No matter how crude, a map must have recoverable or distinguishable reference points for both horizontal and vertical control, a north arrow or another orientation indicator, and a scale, however imperfect. Any map should be properly dated, include details on the circumstances surrounding its compilation, and list the compiler(s)’ names. The mapping of problem regions makes excellent use of existing topographic maps, such as those released by the United States Geological Survey. Many of these topographic maps are now offered in hard copy and digital formats. Professional topographers and surveyors can also create precise scene maps on the spot, if necessary.

Determine the position of a certain spot using aerial photos or hybrid topographic maps with a photographic base.

To address issues brought up by the legal system, forensic geology is the examination of evidence linked to minerals, oil, petroleum, and other materials found on Earth. Forensic Geology was published in 1975 by Ray Murray and John Tedrow, two other professors from Rutgers University.

Today, trace evidence is the primary use of forensic geology. To be able to connect a suspect to a specific incident or location, soil and sediment particulate’s must be examined. Theft, fraud, discovering a gravesite, and other applications are possible in this scientific discipline.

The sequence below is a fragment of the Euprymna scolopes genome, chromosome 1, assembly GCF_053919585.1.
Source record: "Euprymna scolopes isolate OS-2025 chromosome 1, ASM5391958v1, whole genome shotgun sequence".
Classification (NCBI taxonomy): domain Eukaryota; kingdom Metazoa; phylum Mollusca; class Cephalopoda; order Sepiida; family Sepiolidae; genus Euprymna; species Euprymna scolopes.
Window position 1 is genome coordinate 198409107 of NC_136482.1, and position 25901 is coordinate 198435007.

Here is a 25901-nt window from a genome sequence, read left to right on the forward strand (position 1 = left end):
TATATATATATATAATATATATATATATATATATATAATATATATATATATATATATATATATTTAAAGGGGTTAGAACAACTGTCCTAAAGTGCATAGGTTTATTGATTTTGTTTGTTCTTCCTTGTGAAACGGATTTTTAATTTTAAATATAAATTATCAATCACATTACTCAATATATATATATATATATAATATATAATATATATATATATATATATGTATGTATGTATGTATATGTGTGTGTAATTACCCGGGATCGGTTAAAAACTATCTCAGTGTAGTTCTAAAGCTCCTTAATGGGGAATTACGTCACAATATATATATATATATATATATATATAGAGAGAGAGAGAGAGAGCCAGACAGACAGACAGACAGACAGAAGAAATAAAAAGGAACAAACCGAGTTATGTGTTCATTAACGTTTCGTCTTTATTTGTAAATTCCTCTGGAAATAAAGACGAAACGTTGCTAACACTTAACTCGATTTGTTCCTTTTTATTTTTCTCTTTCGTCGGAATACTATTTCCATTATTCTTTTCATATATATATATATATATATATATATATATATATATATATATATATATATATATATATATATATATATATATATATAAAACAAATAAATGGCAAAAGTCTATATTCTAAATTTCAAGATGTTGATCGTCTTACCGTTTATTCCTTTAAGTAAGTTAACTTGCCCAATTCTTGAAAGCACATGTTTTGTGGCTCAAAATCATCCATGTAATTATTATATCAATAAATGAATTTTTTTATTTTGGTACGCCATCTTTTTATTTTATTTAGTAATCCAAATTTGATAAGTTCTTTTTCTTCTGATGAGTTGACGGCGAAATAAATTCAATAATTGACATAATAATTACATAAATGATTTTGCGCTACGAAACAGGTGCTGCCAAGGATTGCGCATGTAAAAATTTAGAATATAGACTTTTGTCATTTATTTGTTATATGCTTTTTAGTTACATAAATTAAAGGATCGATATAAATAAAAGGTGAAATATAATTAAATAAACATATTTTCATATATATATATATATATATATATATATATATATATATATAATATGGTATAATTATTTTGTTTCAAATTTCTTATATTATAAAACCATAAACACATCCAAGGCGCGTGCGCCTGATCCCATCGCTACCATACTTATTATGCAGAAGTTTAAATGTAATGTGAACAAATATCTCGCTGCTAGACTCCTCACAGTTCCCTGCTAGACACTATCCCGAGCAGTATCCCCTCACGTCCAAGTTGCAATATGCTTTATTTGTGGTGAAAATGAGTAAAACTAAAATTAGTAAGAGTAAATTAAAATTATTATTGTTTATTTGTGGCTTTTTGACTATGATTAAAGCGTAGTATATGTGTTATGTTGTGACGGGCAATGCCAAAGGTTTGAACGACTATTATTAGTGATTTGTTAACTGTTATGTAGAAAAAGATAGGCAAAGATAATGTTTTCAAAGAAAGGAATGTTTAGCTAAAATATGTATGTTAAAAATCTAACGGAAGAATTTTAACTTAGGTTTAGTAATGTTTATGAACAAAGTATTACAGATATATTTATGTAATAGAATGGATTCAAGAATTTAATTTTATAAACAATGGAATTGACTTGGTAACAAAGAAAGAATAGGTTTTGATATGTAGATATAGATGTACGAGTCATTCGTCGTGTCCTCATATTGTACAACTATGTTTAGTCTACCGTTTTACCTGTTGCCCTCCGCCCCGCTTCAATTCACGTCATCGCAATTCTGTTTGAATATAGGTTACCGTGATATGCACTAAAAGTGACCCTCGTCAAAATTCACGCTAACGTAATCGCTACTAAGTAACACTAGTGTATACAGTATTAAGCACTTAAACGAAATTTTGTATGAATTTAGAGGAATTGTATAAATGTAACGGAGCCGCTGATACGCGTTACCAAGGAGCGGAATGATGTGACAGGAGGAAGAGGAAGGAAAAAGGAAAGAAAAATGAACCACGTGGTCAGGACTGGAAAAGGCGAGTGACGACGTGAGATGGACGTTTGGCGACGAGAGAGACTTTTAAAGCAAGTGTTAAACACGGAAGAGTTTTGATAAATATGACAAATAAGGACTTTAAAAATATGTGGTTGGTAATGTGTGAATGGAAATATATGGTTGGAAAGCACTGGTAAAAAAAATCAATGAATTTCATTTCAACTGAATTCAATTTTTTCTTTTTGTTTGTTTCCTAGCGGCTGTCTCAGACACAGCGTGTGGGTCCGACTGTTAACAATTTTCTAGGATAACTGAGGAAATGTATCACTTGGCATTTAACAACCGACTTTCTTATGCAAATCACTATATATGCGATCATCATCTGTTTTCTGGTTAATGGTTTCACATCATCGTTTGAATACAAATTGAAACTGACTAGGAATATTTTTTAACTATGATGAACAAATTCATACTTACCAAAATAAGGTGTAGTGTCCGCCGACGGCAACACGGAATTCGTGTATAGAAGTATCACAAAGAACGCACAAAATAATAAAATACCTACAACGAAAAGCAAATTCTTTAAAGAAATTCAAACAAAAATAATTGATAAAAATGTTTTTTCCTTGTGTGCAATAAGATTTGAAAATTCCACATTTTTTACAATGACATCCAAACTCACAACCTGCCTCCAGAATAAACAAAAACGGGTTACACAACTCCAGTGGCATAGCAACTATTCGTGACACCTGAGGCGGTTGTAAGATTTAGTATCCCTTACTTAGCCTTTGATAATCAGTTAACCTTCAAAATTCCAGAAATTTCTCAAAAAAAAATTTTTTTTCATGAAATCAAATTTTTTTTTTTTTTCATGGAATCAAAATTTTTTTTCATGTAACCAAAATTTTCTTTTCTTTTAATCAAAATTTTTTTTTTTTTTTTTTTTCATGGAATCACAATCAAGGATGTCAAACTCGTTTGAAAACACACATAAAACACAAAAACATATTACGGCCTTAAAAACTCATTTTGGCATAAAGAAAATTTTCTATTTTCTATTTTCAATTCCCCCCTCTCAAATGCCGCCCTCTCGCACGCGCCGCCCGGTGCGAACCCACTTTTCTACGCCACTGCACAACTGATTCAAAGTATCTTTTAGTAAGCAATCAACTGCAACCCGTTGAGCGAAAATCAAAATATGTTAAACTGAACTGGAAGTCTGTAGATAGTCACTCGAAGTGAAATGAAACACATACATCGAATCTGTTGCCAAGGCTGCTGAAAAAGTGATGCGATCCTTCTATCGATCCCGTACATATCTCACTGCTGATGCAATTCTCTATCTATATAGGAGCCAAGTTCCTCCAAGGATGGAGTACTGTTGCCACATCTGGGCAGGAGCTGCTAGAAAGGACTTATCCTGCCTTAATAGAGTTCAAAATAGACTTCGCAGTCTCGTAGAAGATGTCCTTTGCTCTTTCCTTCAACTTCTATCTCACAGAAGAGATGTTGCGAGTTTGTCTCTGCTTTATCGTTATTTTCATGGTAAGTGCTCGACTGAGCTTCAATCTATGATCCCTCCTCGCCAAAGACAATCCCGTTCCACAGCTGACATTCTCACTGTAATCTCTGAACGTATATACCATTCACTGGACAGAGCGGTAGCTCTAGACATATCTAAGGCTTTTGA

It needs the assistance of numerous other scientific fields, including engineering, biology, geography, medicine, and many others.

A book called Geoforensics, written in 2008 by Queen’s University Belfast professors Alastair Ruffell and Jennifer McKinley focuses more on using geomorphology and geophysics for searches. 2010 saw chapters for the textbook Criminal and Environmental Soil Forensics co-edited by James Hutton Institute forensic soil expert Lorna Dawson. An Introduction to Forensic Geoscience, written by Elisa Bergslien of SUNY Buffalo State, was released in 2012 as a general textbook on the subject.


In geomorphology, landforms are studied. The geomorphology of a forensic site is essential to “the lay of the land” and what determines the topography and drainage of the land surface. Land use, surface drainage, and groundwater flow strength and direction are frequently controlled by geomorphology. Geomorphology regulates point-to-point visibility, but vegetative cover frequently reduces it. Understanding the geomorphology of a region can be greatly aided by topographic maps, aerial photographs, fixed- or rotary-winged aircraft overflights, road reconnaissance, and ground traversing.

Point-to-point visibility and access may be important location criteria in covert grave searches. Understanding the geomorphologic context of a region can aid in concentrating the ground search required by a variety of forensic situations.

Usage of forensic geology in the past

Murray claims that Sir Arthur Conan Doyle, the author of Sherlock Holmes, is the father of forensic geology. The fictional detective Sherlock Holmes claimed to be able to track down a person’s location using a variety of techniques, such as by studying London’s exposed geology to the point that he could recognize certain clays on a person’s shoe. Most likely the first person to employ soil analysis to connect suspects to a crime scene was Georg Popp of Frankfurt, Germany.

In 1891, Hans Gross used microscopic analysis of soils and other materials from a suspect’s shoes to link him to the crime scene.

Evidence collection